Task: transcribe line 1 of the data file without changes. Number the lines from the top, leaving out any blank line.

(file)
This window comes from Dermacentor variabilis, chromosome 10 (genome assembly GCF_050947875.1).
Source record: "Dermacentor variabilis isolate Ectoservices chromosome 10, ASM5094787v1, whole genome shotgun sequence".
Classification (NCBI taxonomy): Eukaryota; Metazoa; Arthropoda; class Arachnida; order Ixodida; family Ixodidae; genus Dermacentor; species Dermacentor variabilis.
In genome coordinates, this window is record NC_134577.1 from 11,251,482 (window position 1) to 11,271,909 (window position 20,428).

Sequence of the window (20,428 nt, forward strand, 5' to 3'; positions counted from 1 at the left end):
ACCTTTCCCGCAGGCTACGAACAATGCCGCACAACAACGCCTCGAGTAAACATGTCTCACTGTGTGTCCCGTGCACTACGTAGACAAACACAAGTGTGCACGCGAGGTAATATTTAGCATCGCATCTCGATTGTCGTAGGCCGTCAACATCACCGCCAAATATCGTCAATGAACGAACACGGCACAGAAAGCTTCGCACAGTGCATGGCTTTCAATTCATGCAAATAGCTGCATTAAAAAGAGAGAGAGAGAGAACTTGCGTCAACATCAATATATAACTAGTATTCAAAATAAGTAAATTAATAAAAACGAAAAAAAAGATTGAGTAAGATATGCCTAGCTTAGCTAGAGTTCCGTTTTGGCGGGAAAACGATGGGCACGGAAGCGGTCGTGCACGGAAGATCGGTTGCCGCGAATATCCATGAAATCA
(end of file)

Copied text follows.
This window comes from Dermacentor variabilis, chromosome 10 (genome assembly GCF_050947875.1).